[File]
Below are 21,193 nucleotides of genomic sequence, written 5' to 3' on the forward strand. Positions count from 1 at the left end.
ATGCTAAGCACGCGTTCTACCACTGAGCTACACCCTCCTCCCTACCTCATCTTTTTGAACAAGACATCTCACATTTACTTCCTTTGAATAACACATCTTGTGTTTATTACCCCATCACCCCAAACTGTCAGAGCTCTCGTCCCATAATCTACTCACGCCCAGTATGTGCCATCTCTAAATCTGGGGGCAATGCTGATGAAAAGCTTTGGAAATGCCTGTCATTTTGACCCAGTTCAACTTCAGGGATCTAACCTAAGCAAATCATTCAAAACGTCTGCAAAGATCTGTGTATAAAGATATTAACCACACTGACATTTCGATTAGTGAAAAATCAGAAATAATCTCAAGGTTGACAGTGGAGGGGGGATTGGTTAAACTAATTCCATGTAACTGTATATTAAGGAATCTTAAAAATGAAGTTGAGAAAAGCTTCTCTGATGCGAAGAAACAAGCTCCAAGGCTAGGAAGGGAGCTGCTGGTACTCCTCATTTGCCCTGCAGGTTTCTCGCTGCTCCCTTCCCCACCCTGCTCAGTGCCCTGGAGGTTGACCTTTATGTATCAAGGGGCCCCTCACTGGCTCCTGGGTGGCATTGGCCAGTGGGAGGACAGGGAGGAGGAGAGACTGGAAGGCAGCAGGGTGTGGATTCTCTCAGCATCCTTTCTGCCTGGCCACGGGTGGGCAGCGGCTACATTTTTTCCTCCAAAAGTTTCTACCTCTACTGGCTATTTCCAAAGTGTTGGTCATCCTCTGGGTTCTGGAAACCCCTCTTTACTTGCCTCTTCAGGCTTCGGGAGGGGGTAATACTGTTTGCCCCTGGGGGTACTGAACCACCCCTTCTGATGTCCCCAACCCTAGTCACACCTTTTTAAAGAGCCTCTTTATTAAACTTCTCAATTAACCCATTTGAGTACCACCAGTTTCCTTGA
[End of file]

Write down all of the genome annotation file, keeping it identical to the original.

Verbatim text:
Below are 21,193 nucleotides of genomic sequence, written 5' to 3' on the forward strand. Positions count from 1 at the left end.
ATGCTAAGCACGCGTTCTACCACTGAGCTACACCCTCCTCCCTACCTCATCTTTTTGAACAAGACATCTCACATTTACTTCCTTTGAATAACACATCTTGTGTTTATTACCCCATCACCCCAAACTGTCAGAGCTCTCGTCCCATAATCTACTCACGCCCAGTATGTGCCATCTCTAAATCTGGGGGCAATGCTGATGAAAAGCTTTGGAAATGCCTGTCATTTTGACCCAGTTCAACTTCAGGGATCTAACCTAAGCAAATCATTCAAAACGTCTGCAAAGATCTGTGTATAAAGATATTAACCACACTGACATTTCGATTAGTGAAAAATCAGAAATAATCTCAAGGTTGACAGTGGAGGGGGGATTGGTTAAACTAATTCCATGTAACTGTATATTAAGGAATCTTAAAAATGAAGTTGAGAAAAGCTTCTCTGATGCGAAGAAACAAGCTCCAAGGCTAGGAAGGGAGCTGCTGGTACTCCTCATTTGCCCTGCAGGTTTCTCGCTGCTCCCTTCCCCACCCTGCTCAGTGCCCTGGAGGTTGACCTTTATGTATCAAGGGGCCCCTCACTGGCTCCTGGGTGGCATTGGCCAGTGGGAGGACAGGGAGGAGGAGAGACTGGAAGGCAGCAGGGTGTGGATTCTCTCAGCATCCTTTCTGCCTGGCCACGGGTGGGCAGCGGCTACATTTTTTCCTCCAAAAGTTTCTACCTCTACTGGCTATTTCCAAAGTGTTGGTCATCCTCTGGGTTCTGGAAACCCCTCTTTACTTGCCTCTTCAGGCTTCGGGAGGGGGTAATACTGTTTGCCCCTGGGGGTACTGAACCACCCCTTCTGATGTCCCCAACCCTAGTCACACCTTTTTAAAGAGCCTCTTTATTAAACTTCTCAATTAACCCATTTGAGTACCACCAGTTTCCTTGA